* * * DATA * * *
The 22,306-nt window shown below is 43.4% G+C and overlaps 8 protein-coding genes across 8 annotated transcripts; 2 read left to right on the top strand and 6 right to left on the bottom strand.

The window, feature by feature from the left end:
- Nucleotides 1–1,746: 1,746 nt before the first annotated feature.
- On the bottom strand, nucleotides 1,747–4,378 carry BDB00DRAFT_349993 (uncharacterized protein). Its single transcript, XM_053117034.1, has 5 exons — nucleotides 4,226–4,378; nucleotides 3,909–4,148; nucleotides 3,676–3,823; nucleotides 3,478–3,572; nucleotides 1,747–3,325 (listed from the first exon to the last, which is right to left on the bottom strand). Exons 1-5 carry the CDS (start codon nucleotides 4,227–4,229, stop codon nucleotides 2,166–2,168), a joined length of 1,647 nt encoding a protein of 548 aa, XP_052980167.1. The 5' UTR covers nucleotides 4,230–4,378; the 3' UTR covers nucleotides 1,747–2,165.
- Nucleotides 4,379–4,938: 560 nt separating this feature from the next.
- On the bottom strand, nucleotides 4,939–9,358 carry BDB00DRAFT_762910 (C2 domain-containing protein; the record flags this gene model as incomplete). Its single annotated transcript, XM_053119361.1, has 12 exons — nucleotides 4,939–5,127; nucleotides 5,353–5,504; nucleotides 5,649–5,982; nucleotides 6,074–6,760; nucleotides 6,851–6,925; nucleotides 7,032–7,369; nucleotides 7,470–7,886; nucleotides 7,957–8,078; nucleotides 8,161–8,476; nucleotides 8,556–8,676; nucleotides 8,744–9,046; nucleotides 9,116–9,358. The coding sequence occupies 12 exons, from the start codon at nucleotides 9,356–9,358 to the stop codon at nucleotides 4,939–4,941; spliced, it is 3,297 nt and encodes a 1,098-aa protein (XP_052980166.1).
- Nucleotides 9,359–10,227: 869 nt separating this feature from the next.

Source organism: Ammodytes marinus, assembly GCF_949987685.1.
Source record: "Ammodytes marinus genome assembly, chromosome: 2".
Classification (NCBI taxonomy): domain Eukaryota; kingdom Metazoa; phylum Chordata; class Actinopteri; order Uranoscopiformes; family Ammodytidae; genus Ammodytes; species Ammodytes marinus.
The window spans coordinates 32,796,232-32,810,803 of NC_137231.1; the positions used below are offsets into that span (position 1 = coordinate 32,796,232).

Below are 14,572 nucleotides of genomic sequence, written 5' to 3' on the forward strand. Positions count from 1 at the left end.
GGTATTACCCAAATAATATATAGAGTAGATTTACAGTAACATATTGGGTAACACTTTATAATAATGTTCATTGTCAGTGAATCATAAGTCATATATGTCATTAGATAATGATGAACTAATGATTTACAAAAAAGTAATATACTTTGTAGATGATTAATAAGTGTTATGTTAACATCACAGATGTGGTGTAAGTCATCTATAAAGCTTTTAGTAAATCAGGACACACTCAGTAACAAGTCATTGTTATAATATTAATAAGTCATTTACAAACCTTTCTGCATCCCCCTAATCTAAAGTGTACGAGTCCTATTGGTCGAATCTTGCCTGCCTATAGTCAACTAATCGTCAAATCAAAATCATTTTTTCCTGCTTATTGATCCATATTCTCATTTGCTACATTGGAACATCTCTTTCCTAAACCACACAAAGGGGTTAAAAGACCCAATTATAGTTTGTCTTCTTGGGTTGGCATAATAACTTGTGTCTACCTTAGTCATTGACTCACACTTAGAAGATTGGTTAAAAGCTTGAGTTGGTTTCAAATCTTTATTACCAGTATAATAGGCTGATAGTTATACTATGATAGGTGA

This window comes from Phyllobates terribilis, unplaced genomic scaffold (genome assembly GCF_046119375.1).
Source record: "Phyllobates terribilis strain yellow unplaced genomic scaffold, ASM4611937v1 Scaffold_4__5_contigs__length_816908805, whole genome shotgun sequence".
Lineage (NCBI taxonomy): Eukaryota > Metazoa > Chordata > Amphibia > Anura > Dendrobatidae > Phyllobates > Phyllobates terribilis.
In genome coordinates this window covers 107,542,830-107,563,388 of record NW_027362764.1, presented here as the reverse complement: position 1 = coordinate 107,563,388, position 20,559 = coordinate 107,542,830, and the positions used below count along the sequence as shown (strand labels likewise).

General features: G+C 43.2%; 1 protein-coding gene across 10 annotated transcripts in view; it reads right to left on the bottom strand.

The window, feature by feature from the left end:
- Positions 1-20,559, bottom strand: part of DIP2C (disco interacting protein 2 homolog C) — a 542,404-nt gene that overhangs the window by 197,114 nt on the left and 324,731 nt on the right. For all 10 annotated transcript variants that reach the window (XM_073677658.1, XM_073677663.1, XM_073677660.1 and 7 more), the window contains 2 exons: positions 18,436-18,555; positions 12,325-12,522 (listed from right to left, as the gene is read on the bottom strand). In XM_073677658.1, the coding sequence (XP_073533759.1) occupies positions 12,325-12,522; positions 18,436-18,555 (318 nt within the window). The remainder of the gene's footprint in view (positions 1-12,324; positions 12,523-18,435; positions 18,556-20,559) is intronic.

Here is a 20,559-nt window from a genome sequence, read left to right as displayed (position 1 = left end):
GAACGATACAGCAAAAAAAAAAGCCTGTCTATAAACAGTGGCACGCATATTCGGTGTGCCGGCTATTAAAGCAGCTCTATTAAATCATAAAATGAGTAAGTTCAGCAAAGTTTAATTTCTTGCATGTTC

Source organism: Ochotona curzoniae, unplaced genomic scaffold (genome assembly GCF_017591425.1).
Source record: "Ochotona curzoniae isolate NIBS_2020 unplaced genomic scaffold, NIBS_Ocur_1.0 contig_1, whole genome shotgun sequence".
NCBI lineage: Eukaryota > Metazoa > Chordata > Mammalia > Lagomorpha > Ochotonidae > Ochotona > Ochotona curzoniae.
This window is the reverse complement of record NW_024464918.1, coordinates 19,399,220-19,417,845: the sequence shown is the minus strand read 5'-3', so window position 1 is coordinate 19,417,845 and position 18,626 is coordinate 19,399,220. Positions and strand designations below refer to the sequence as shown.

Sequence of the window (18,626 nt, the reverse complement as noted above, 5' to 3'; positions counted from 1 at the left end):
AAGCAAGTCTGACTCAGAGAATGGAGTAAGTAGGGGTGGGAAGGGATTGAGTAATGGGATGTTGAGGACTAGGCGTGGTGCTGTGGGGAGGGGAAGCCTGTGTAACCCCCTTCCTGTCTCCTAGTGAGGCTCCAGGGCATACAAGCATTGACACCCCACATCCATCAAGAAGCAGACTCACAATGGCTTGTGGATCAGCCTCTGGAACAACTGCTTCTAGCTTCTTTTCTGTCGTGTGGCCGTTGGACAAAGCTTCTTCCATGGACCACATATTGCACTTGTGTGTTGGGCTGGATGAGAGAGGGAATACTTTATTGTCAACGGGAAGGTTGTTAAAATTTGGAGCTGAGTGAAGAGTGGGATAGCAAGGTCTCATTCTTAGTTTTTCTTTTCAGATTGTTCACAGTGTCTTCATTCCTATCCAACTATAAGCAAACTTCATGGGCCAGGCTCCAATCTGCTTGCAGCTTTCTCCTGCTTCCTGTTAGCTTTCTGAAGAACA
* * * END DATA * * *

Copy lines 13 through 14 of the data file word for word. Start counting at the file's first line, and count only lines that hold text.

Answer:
GGTATTACCCAAATAATATATAGAGTAGATTTACAGTAACATATTGGGTAACACTTTATAATAATGTTCATTGTCAGTGAATCATAAGTCATATATGTCATTAGATAATGATGAACTAATGATTTACAAAAAAGTAATATACTTTGTAGATGATTAATAAGTGTTATGTTAACATCACAGATGTGGTGTAAGTCATCTATAAAGCTTTTAGTAAATCAGGACACACTCAGTAACAAGTCATTGTTATAATATTAATAAGTCATTTACAAACCTTTCTGCATCCCCCTAATCTAAAGTGTACGAGTCCTATTGGTCGAATCTTGCCTGCCTATAGTCAACTAATCGTCAAATCAAAATCATTTTTTCCTGCTTATTGATCCATATTCTCATTTGCTACATTGGAACATCTCTTTCCTAAACCACACAAAGGGGTTAAAAGACCCAATTATAGTTTGTCTTCTTGGGTTGGCATAATAACTTGTGTCTACCTTAGTCATTGACTCACACTTAGAAGATTGGTTAAAAGCTTGAGTTGGTTTCAAATCTTTATTACCAGTATAATAGGCTGATAGTTATACTATGATAGGTGA

This window comes from Phyllobates terribilis, unplaced genomic scaffold (genome assembly GCF_046119375.1).